The temperature is nudging just above 40 degrees as Steve Rhodes lines up for his tee shot on a misty Saturday morning at Trailhead golf course.
The Bay Area transplant moved to the Inland Northwest in August and is building a home in Liberty Lake, not far from the only local links that remain open throughout the year for all-weather golfers.
“I’m used to playing in the 50’s and 60’s,” said Rhodes, referencing his previous coastal home in Pacifica, California. “Now I’m getting used to the 40’s.”
Rhodes’ attire on this chilly morning is more suited for cross country skiing than a round of golf. His dark blue beanie is pulled securely over his head. Finding his footing on the soggy turf, Rhodes sends a drive 200 yards down the first fairway. The ball slices to the right and settles near a chain link fence that separates the course from a paved trail.
“It’s a great layout here and the prices are reasonable,” Rhodes said. “I’ve just got to be careful not to slip.”
Chris Johnston, head PGA pro at Traihead, has seen golfers brave rugged winter conditions in the nine years he has worked at the 63-acre venue. While nearby courses like Meadowwood and Liberty Lake were closed by early November, Trailhead keeps its pro shop and driving range open year-round while tee times are available as long as the snow doesn’t pile up.
“If it snows in the morning and melts in the afternoon, people can play,” Johnston said. “There are people who come out when it’s 20 degrees. A lot of it depends on the wind. It can be 30 degrees with wind and they won’t play or 20 without wind and they’ll come out.”
As winter gives way to spring, high school and college golf teams can be found brushing up their game here while other courses remain shuttered.
“It’s the only place you can play,” Johnston said. “It’s the only show in town.”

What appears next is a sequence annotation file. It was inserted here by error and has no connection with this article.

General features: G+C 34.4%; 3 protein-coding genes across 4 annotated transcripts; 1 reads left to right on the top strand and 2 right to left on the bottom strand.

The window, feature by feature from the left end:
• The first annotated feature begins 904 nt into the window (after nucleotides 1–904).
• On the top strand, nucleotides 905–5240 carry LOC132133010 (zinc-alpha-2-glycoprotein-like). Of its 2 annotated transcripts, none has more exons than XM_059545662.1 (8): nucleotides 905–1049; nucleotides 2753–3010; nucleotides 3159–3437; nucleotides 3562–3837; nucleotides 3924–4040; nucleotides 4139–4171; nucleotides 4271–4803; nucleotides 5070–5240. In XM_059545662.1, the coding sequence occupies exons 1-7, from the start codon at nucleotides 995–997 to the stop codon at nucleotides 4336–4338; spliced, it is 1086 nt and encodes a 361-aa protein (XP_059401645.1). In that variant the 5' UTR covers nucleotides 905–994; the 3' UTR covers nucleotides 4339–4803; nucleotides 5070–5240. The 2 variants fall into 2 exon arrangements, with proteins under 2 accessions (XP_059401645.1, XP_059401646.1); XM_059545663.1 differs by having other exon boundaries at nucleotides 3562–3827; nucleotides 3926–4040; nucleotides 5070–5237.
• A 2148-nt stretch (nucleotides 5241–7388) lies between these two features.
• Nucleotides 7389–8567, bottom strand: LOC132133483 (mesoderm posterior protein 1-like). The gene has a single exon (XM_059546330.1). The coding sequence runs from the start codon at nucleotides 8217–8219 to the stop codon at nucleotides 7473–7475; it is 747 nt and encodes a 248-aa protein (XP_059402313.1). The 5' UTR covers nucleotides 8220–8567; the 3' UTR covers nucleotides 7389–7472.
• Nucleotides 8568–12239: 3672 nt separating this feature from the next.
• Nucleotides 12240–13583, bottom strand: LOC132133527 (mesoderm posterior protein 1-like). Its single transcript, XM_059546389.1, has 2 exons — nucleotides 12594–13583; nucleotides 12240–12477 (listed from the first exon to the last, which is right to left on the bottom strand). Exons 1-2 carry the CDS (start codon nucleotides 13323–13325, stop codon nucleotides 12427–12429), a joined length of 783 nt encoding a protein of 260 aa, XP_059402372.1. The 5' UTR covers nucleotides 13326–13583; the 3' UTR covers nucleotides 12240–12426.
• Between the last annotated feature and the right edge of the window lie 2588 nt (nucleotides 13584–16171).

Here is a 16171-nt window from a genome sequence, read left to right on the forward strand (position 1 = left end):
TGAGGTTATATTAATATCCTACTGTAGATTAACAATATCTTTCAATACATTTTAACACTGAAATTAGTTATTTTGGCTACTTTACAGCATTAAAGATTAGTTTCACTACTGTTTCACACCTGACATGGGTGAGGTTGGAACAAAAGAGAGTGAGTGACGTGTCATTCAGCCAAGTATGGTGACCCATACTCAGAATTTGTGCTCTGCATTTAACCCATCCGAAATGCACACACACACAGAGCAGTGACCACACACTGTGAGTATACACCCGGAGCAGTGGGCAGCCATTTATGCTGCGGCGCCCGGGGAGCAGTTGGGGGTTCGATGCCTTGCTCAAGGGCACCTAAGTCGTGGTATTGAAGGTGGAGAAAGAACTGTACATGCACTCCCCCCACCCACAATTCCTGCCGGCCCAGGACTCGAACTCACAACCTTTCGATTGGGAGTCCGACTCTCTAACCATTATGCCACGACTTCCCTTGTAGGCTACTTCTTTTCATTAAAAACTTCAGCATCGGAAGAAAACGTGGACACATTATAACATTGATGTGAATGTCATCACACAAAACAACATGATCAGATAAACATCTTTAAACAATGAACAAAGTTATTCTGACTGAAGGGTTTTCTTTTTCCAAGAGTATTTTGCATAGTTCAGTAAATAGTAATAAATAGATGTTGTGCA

Trailhead is currently set up on temporary greens and tee boxes while carts are not allowed. A “frost delay” is common on icy mornings to prevent damage to the turf. A mere $10 buys a day-long pass.
“We get people who call and say, ‘Has the frost lifted yet?’” says Trailhead assistant pro Troy Smith.
Andy Hoye makes the drive from Spokane’s South Hill to Trailhead during the winter “just to hit golf balls.” The covered, heated driving range features 10 stations. On this Saturday morning, Hoye, 73, sharpens his game with with a bucket of balls numbering just shy of his age.
“I like to see the ball fly,” Hoye says. “It’s a nice range, well-run, nice people. For me, I get out mostly just for fitness and to stay loose.”
Last winter, for the first time since the city of Liberty Lake took over the course in 2002, Trailhead ran out of driving range balls. A blast of snow in early February, after previously mild conditons, left some 10,000 balls buried under a frozen layer.
Johnston says visitors must adjust to the cold, noting that it’s not uncommon to see golfers donned in “big, puffy coats.”
“The main thing is the ball doesn’t fly as far so you’ve need to hit more club,” he said.
Mason Johns grew up playing golf at Trailhead when it was still known as Valley View. The Liberty Lake resident says he appreciates the accessibilty of his home course regardless of wind, rain, sleet or shine.
“In the winter, I’m just happy it’s open,” he said.
To learn more about Trailhead, call 509-928-3484 or visit www.libertylakewa.gov/golf. Winter hours are 10 a.m. to 3 p.m. Trailhead will be closed Christmas Day and New Year’s Day. The pro shop is currently featuring a holiday sale through Dec. 24 with buy-one, get-one free on hats and gloves and a progressive sale (five items at 50 percent off).